The ongoing Jeevika: Asia Livelihood Documentary Festival comprises films that highlight issues of livelihood from India and beyond
In a city where film festivals are a dime a dozen, Jeevika: Asia Livelihood Documentary Festival has carved out a distinct identity by focusing on issues of livelihood.
It was started 10 years ago to complement the work done by Centre for Civil Society, an independent research organisation that champions “limited government, rule of law, free trade, and individual rights”. “Not all people read research papers and books, so how do you take these issues to common people and make them talk and initiate a debate? That is why Jeevika was created and promoted by the think tank,” says Manoj Mathew, festival director.
This year, 38 films, from shorts to features, are being screened at the four-day festival which started on Thursday. The subjects range from solar engineers of Tilonia (“NO PROBLEM! - Six Months with the Barefoot Grandmamas” by Yasmin Kidwai) and the threatened spaces of street food (“Daane Daane Pe” by Nitya Menon) to the efforts of Muhammad Yunus and Grameen Bank towards helping the poor in Bangladesh (“The Impact of One” by Holly Mosher) and the emergence of a ‘homeless generation’ in Malaysia (“M-C-M: Utopia Milk Siapa” by Boon Kia Meng).
“It started by looking at India, then moved to South Asia, and over the last six years we have been looking at the whole of Asia because the issues of livelihood are similar in many of our neighbouring countries,” Mathew adds.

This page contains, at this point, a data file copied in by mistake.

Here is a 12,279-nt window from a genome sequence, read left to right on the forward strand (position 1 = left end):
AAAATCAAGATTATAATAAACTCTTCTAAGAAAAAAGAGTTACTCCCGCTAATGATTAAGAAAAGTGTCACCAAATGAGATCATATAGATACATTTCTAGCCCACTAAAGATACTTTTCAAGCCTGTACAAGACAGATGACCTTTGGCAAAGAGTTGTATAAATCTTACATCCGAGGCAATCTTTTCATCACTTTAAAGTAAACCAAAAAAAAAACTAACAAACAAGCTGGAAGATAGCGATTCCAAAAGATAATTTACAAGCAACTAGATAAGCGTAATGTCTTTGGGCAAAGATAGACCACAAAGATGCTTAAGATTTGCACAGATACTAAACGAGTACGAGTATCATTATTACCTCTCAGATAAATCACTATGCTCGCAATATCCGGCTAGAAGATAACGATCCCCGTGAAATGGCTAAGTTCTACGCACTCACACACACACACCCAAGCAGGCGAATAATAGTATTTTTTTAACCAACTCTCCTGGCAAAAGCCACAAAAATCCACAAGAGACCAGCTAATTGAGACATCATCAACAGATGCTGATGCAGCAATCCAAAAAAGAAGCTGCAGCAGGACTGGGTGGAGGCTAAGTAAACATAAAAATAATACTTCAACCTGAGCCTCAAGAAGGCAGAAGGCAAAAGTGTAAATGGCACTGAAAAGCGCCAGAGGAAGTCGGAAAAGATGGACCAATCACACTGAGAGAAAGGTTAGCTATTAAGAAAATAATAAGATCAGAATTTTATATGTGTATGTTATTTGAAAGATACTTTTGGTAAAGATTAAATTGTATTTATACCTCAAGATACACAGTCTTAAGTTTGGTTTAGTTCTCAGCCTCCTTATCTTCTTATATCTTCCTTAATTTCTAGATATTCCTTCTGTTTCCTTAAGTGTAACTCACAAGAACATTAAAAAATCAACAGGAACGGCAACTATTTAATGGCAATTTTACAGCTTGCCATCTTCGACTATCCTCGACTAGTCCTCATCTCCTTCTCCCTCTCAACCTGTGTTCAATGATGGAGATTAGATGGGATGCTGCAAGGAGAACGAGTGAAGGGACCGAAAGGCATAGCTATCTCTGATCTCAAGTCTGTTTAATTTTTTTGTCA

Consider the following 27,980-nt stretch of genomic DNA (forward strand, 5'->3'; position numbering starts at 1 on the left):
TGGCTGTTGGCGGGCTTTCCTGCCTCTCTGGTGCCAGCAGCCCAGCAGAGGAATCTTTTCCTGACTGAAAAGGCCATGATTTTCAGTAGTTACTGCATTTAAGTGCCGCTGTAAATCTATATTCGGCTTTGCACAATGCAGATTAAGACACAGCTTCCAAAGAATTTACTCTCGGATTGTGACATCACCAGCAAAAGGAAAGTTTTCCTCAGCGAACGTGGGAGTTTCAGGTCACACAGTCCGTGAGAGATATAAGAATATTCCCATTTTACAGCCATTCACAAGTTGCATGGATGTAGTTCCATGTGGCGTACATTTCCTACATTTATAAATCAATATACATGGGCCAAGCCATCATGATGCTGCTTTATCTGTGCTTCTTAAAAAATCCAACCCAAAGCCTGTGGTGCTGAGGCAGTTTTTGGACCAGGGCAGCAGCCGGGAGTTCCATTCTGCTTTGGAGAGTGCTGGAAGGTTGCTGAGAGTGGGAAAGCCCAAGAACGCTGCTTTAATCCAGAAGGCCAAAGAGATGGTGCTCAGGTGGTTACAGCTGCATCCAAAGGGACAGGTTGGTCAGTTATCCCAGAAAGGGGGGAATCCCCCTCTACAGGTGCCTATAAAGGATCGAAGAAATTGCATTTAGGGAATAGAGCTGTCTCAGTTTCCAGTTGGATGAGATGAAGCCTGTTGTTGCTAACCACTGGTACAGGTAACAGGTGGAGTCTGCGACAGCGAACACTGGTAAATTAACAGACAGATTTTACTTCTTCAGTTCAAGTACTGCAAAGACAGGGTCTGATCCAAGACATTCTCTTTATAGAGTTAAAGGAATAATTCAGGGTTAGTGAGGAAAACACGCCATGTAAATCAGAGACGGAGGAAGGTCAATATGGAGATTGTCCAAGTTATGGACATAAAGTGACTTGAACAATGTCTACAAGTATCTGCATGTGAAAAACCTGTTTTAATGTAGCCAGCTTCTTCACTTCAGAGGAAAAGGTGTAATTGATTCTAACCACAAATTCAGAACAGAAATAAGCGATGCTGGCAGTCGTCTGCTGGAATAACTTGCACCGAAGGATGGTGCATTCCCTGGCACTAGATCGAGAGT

The films are chosen from a longlist by an independent jury on the basis of criteria like “thematic adherence to livelihood, storytelling, out-of-the-box thinking,” among others. The film screenings are free of cost, and are followed by discussions where the focus is not on the technical aspects, but policy matters.
In addition to film screenings, the festival will play host to panel discussions and workshops. On the opening day, a panel discussion titled “Realising the potential of the bamboo sector in India” was held. This panel reviewed the regulations which restrict bamboo-based livelihoods, which the think tank has been lobbying against for a while. Panels in the upcoming days will focus on issues of economic freedom and skill development in India.
On Sunday, Mumbai-based crowd funding platform Catapooolt will hold a workshop on how crowd funding can be used effectively by filmmakers and performing artists. The film festival will end with an illustrated talk and musical performance by Vidya Shah about women musicians over the years and the times they lived in.
Films to look out for
Fire in the Blood (Friday, 10 a.m.)
An intricate tale of ‘medicine, monopoly and malice’, Dylan Mohan Gray’s documentary tells the story of how Western pharmaceutical companies and governments blocked low-cost AIDS drugs from reaching Africa and the global south in the years after 1996 – causing ten million unnecessary deaths – and the improbable group of people who decided to fight back.
Chronicles of Oblivion (Sunday, 1.10 p.m.)
‘Odisha’ translates as the ‘land of the people’, but women from marine fisher communities have historically been a dismissed lot. Against a backdrop of depleting fish catch and unsustainable fisheries, the documentary by Priyanjana Dutta attempts to raise the ‘other’ questions — of skewed economics, of gender-discrimination policy and the struggle to overcome discrimination and oblivion.
Angels of Troubled Paradise (Sunday, 5.20 p.m.)
India and Pakistan have fought several wars over Kashmir where there are children whose fathers were killed, were arrested, or have gone missing. Raja Shabir Khan’s documentary tells the story of Aadil, one such boy who collects tear gas shells fired by police at protestors and sells these to a scrap dealer to earn money and help his family survive.